Tag Archives: Lessons Learned

Is Originality Overrated? The Race for Second Place

In the quest for competitive advantages, we often strive to find the novel idea that will set us apart, thus propelling us to the top of the food chain. While this is a worthy endeavor, is success bequeathed upon innovators? Internality it may feel rewarding to create something new, but is originality actually rewarded?

Last week, Facebook announced a new function, Facebook Camera. This “innovative” feature will allow users to post photos and videos that disappear after 24 hours. Users will also have the ability to add filters and fun overlays to the pics. If this sounds familiar, it may be because Facebook introduced something similar on Facebook Messenger (Messenger Day), WhatsApp (Status), and Instagram (Stories), not to mention there’s another social networking site, Snapchat, which does exactly what these four Facebook-owned products do. In fact, Mike Murray, a reporter at Quartz, points out that Facebook’s five most recent product announcements are eerily similar to designs from other companies.

  • Facebook Camera = Snapchat
  • “Live location” in Messenger = “Sharing your location” in Apple’s Messages
  • Reactions and Mentions in Messenger = Reactions and @-mentions on Slack
  • Streaming videogames live = Twitch
  • Messenger Day = Snapchat

We can judge Facebook for repackaging past ideas, but considering they have two billion monthly users and generated $9 billion in revenue last quarter, maybe we need to judge ourselves for being so reliant on uniqueness. Just look at the movie industry.

Movie studios have grown resistant to new concepts that require a large investment. Instead, they are opting for sequels, remakes, and reboots that already have brand recognition. Why gamble with unknown actors playing unknown characters in an unknown story when you can develop a live action Beauty and the Beast, a re-imagined Spider-Man, or a continuation of Pitch Perfect (all of which I intend to see).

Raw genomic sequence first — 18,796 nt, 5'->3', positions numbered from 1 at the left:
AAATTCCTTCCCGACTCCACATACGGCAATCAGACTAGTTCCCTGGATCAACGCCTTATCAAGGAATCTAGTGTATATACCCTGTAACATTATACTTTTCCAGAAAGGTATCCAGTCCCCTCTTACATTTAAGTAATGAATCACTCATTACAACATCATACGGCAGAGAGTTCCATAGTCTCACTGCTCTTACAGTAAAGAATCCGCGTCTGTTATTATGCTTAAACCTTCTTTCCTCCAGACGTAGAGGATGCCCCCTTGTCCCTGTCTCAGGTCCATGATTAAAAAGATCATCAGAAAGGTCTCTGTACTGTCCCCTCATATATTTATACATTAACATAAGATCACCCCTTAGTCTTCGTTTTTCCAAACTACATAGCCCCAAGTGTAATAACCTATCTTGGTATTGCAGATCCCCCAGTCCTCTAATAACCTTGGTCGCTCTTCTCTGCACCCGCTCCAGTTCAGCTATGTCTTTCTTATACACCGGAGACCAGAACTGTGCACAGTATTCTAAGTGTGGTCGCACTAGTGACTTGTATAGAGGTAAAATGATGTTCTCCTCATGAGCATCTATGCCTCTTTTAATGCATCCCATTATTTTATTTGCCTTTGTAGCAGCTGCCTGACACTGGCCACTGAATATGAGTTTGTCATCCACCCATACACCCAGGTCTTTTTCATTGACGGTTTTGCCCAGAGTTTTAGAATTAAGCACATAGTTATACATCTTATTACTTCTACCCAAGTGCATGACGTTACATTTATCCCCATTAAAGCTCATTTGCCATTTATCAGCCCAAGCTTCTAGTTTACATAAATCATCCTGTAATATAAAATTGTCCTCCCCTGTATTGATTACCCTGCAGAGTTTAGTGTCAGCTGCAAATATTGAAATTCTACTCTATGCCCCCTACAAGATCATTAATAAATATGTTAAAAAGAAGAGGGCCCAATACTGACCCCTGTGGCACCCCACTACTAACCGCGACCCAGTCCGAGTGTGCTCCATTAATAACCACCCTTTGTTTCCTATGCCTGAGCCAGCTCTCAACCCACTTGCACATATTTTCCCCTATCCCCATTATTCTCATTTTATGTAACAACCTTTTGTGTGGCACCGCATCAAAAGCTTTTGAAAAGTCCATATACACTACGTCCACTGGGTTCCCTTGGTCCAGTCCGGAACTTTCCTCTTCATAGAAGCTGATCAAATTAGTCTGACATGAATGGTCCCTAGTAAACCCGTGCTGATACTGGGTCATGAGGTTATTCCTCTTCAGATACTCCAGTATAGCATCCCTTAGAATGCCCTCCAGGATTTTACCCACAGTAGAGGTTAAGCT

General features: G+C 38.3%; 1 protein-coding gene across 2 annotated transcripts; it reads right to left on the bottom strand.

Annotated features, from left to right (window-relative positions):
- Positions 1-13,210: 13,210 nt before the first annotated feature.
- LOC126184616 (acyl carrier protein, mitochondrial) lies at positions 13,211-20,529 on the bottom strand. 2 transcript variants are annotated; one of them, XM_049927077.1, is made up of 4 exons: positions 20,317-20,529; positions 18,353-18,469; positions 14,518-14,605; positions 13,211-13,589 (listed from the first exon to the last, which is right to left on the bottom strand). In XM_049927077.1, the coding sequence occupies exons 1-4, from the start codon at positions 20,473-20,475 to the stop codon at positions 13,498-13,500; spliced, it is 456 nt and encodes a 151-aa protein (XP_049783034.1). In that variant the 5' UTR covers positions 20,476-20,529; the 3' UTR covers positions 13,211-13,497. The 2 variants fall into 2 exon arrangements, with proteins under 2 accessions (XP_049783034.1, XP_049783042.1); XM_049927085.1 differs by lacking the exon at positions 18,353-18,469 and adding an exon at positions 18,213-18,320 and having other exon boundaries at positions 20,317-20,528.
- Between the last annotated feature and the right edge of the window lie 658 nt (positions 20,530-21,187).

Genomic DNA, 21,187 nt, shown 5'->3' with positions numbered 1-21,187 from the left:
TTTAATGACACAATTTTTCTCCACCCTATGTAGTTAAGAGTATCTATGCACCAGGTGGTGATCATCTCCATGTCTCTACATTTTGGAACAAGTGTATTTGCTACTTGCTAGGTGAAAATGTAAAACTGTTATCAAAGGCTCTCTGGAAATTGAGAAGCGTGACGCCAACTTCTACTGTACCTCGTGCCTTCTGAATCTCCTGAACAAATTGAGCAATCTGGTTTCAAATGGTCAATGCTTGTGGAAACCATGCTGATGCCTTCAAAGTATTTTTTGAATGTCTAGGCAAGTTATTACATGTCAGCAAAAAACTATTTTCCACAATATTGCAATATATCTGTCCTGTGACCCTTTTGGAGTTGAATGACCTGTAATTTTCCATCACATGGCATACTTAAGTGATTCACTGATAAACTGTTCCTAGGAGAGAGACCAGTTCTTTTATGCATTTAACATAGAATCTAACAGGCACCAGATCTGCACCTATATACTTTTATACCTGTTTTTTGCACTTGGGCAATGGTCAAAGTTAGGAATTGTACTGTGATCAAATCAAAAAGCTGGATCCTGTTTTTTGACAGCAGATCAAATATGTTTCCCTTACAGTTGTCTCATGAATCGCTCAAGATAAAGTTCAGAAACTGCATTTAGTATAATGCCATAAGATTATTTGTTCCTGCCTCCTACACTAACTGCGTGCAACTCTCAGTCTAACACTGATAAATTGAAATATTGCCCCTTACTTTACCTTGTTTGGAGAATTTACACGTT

The plethora of movie sequels clogging the multiplex can make you feel as though your life were stuck on spin cycle. But if the movies don’t change, we do, and that’s a blessing.—Joshua David Stein

It’s a simple sales theory: Selling something original is much more difficult than selling something that’s familiar. Different, in itself, is not a selling point. People need to be able to relate what you are peddling to what they already know; otherwise you are in the defensive position of convincing, not promoting.

As much as we need new ideas, in Innovator’s Dilemma, Clayton Christensen makes note that the “new and exciting” companies that disrupt their industry are founded by ex-employees of the “traditional” companies. These individuals did not attain success by creating something from scratch; their “originality” emerged from the idea that they could do it better, not brand new. They did the groundwork at the previous company—experiencing the necessary trial and error, thought experiments, and systems planning—and were able to implement in the new environment.

We all want to be innovators, and I’m not suggesting we abandon this endeavor. However, innovation does not require re-invention. There is something to be said for not consistently creating the wheel. It’s why we study best practices and scrutinize over our competition’s lessons learned. Plus, it lowers risk and is cheaper than paying for mistakes. Let others discover the potholes; we can follow their lead, enhance it, and make it our own.

In the end, there may be self-satisfaction in saying we thought of it first, but think of how self-satisfied you can feel by thinking of it second while enjoying the riches of victory? After all, you are trying to lead your team to long-term success, not win a first-place ribbon.

Weekender: Billy Crystal on the Internally-Induced Rewards